A Return to Taxachusetts?

Why Patrick is targeting the income tax rather than sales, gas, or transportation.

Massachusetts has a pretty lousy national reputation when it comes to taxes, having been tarred with the nickname “Taxachusetts” back in the 1970s. And back then, taxes were quite high! As MassBudget points out, in 1977, our state and local taxes as a percentage of personal income were 13.8 percent, or the third highest in the country. But after a series of tax reductions, including drops in both property and income rates,  we’re actually ranked 25th among states, with state and local taxes adding up to 10.2 percent of personal income.

That’s about to change.

Tonight, Governor Deval Patrick delivers his annual State of the Commonwealth speech, at which he is likely to propose a hike in the income tax rate from 5.25 percent to 5.66 percent. It’s expected to bring in around $1 billion annually. In choosing the income tax hike, Patrick rejected a number of other options, including an increase in the state’s gasoline tax, a hike in the sales tax, an increase in public transit fares and highway tolls, or a “vehicle miles traveled tax.”

What will be spending the new-found cash on? Education and transit. As the Globe noted, Patrick wants to “modernize and expand its transit system” by adding rail service from Boston to New Bedford/Fall River (and the Cape!), and plow some funds into the MBTA. He’d also like to introduce universal access to early education and increase community colleges’ workplace training—a subject Boston covered back in June.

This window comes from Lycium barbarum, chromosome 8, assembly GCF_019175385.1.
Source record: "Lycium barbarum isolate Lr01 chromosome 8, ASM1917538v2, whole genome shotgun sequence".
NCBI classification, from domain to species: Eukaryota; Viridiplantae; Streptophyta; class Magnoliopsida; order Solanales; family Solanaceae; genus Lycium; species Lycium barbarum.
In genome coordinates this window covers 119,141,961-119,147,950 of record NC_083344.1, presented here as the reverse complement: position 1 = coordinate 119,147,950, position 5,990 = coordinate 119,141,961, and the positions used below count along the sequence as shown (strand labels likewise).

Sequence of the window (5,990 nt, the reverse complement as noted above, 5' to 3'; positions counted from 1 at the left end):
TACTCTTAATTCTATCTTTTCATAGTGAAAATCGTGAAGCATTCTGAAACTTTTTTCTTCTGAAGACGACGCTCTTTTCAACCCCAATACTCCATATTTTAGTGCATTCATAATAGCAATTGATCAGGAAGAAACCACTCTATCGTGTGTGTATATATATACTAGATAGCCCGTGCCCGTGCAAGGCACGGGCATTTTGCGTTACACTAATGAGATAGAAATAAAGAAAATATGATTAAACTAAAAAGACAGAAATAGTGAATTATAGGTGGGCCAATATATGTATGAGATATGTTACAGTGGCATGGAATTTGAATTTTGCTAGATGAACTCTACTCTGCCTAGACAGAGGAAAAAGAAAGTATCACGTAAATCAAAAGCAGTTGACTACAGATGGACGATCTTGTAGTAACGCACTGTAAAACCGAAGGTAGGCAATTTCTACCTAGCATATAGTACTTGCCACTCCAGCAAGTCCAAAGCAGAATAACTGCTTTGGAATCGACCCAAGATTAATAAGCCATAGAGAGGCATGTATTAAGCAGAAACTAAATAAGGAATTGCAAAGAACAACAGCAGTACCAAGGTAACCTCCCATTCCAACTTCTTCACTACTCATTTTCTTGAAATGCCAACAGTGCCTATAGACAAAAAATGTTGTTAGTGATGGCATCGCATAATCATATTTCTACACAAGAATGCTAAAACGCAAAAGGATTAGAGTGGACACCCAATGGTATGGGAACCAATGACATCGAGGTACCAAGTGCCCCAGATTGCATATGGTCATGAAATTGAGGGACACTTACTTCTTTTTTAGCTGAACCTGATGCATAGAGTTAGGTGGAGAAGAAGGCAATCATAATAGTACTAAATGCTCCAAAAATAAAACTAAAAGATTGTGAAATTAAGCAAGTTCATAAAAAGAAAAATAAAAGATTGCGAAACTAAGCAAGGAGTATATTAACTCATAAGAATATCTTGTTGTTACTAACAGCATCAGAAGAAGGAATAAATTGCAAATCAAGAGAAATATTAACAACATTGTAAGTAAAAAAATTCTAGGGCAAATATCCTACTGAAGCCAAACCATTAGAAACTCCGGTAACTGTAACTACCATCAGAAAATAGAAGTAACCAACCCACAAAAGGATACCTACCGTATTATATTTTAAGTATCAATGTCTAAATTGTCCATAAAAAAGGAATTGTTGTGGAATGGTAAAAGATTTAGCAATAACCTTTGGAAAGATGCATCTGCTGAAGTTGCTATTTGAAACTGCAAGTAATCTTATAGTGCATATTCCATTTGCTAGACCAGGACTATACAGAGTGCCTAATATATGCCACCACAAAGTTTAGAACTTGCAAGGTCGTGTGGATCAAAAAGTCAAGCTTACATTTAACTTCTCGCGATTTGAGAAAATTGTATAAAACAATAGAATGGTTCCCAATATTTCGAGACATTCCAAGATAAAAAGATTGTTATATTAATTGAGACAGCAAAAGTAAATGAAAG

Why, though, did Patrick choose the income tax increase out of all the options? Mostly because he had to. The easiest way to raise big revenues is through income or sales taxes, since both are broad-based measures capable of hitting a lot of people. The sales tax option, though, is less desirable, since Patrick already raised it in 2009.

As for the other options: An increase in the gas tax and transit fares would be a seemingly obvious way to raise funds for transportation, but in order to reach the needed $1 billion, they’d have to be astronomically high. The gas tax would need to more than double—to 51 cents a gallon, the highest in the country—to reach $1 billion in revenue. And it’s remarkably unpopular with both politicians and the general public. Legislators rejected a 2009 gas tax hike, and a recent poll showed that 83 percent of state residents didn’t want to see a gas tax. Hitting up the actual transportation system is just as tough: MBTA fares and highway tolls would need to be raised 5 percent every two years in order to bring in that kind of revenue, and based on the anger over this past year’s MBTA fare increase, that’s not a fight any politician wants to be having regularly. The income-tax increase was really Patrick’s only option.

Oh, and one final point: Patrick’s education and transit proposals add up to $1.5 billion this year and $2 billion in years ahead. Which is quite a bit more than the $1 billion the income tax hike will raise annually. How to make up the difference? You got it: More taxes and fees.